How rising temperatures affect our health



The first half of 2019 is the equal hottest on record and summer is set to be a scorcher.
Chayathorn Lertpanyaroj/Shutterstock

Liz Hanna, Australian National University

This story is part of Covering Climate Now, a global collaboration of more than 250 news outlets to strengthen coverage of the climate story.

Global warming is accelerating, driven by the continuing rise in greenhouse gas emissions. Australia’s climate has warmed by just over 1°C since 1910, with global temperatures on course for a 3-5°C rise this century.

Australia is ahead of the global temperature curve. Our average daily temperature is 21.8°C – that’s 13.7°C warmer than the global average of 8.1°C.

Heat extremes (days above 35°C and nights above 20°C) are now more frequent in Australia, occurring around 12% of the time compared to around 2% of the time between 1951 and 1980.

So what do high temperatures do to our bodies? And how much extra heat can people and our way of living tolerate?

More scorchers ahead

Australia’s summer of 2018-19 was 2.14°C warmer than the 1961–90 average, breaking the previous record set in 2012–13 by a large margin. It included an unprecedented sequence of five consecutive days with nationally averaged maximum temperatures above 40°C.




Read more:
The reality of living with 50℃ temperatures in our major cities


The first half of 2019 ranks as the equal second hottest since records began for the world, and also Australia.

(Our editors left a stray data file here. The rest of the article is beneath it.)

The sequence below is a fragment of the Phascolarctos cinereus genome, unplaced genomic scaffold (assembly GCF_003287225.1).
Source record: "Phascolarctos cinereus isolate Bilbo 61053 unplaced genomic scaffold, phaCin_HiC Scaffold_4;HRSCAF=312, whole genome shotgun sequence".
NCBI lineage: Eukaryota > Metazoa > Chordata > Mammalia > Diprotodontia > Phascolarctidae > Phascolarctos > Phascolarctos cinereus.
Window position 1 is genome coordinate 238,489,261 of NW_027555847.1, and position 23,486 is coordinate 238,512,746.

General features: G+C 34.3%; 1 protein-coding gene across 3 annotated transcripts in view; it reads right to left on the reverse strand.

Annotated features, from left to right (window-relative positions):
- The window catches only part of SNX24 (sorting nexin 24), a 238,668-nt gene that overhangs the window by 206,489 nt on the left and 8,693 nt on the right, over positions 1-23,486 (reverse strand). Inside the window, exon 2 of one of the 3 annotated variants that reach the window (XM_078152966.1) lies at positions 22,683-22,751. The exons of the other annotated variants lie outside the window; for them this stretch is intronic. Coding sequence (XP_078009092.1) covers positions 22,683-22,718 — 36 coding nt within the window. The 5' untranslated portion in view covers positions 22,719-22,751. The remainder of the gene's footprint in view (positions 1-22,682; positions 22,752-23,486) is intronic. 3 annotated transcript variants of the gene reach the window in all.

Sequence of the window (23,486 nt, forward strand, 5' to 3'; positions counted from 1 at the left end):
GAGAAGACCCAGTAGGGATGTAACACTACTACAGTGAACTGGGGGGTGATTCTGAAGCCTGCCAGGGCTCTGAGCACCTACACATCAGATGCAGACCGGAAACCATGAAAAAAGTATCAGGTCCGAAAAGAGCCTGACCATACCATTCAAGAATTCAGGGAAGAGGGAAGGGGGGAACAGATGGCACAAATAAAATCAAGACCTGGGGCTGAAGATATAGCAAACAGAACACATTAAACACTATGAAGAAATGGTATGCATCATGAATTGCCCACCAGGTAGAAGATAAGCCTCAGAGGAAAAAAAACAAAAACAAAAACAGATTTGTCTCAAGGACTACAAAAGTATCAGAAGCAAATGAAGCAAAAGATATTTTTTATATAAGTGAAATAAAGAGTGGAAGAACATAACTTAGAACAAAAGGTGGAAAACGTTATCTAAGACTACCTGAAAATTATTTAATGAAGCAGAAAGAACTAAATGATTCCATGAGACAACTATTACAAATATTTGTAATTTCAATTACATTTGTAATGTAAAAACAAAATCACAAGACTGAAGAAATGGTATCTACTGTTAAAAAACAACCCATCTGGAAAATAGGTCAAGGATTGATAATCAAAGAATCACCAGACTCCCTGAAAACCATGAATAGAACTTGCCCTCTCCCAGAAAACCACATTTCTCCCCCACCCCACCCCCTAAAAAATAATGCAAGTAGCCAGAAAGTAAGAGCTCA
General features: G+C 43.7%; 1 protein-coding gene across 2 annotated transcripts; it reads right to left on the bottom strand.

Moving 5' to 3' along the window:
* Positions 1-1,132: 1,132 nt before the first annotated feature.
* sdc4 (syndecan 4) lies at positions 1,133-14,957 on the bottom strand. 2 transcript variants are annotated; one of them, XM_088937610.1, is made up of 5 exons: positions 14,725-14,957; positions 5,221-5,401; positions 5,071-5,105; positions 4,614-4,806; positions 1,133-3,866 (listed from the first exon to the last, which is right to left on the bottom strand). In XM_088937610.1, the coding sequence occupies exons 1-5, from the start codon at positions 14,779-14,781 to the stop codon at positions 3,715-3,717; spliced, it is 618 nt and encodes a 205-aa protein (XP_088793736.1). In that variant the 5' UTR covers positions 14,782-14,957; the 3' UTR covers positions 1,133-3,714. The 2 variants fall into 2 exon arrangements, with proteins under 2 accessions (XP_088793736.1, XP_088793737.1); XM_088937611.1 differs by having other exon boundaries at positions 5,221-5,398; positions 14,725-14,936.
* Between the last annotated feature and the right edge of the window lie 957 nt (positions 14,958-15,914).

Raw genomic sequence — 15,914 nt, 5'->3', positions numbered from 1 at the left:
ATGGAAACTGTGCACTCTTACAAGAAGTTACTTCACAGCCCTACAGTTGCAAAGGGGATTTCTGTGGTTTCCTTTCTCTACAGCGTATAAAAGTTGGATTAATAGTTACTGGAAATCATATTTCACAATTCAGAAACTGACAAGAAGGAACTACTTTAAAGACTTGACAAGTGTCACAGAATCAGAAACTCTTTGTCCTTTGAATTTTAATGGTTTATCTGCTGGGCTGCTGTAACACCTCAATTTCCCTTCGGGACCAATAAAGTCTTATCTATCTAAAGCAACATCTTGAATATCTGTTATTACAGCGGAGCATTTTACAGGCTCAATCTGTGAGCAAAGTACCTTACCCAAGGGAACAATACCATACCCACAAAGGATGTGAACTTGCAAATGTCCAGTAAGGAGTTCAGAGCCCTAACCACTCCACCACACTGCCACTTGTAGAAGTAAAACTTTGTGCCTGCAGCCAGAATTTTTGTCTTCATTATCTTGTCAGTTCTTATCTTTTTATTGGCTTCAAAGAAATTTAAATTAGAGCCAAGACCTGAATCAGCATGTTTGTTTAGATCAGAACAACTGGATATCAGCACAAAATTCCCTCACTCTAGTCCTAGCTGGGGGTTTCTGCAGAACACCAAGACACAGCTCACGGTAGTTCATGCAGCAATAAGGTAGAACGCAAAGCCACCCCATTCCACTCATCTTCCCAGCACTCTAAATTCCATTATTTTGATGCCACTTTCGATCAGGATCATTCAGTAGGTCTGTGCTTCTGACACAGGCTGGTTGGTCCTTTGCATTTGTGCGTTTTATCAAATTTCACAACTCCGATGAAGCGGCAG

The Bureau of Meteorology (BOM) has warned this summer will be another scorcher. Hot dry northerly winds tracking across drought-affected New South Wales and Queensland have the capacity to deliver blistering heat and extreme fire risks to the southern states, and little relief is in sight for those in drought.

Some rural Australians have already been exposed to 50°C days, and the major southern metro cities are set to do the same within the next decade or so.

How our bodies regulate heat

Like most mammals and birds, humans are endotherms (warm-blooded), meaning our optimal internal operating temperature (approximately 36.8°C +/− 0.5) is minimally influenced by ambient temperatures.

Quietly sitting indoors with the air temperature about 22°C, we passively generate that additional 15°C to keep our core temperature at about 37°C.

Even when the air temperature is 37°C, our metabolism continues to generate additional heat. This excess internal heat is shed into the environment through the evaporation of sweat from our skin.

Our optimal internal body temperature is 36.8°C.
Slaohome/Shutterstock

Temperature and humidity gradients between the skin surface and boundary layer of air determine the rate of heat exchange.

When the surrounding air is hot and humid, heat loss is slow, we store heat, and our temperatures rises.

That’s why hot, dry air is better tolerated than tropical, humid heat: dry air readily absorbs sweat.

A breeze appears refreshing by dislodging the boundary layer of saturated air in contact with the skin and allowing in drier air – thus speeding up evaporation and heat shedding.

What happens when we overheat?

Heat exposure becomes potentially lethal when the human body cannot lose sufficient heat to maintain a safe core temperature.

When our core temperature reaches 38.5°C, most would feel fatigued. And the cascade of symptoms escalate as the core temperature continues to rise beyond the safe functioning range for our critical organs: the heart, brain and kidneys.

Much like an egg in a microwave, protein within our body changes when exposed to heat.




Read more:
How heat can make your body melt down from the inside out


While some heat-acclimatised elite athletes, such as Tour de France cyclists, may tolerate 40°C for limited periods, this temperature is potentially lethal for most people.